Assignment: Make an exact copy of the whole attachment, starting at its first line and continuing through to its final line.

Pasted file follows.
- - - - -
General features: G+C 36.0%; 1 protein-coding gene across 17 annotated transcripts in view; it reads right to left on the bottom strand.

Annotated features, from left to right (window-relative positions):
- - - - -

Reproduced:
General features: G+C 36.0%; 1 protein-coding gene across 17 annotated transcripts in view; it reads right to left on the bottom strand.

Annotated features, from left to right (window-relative positions):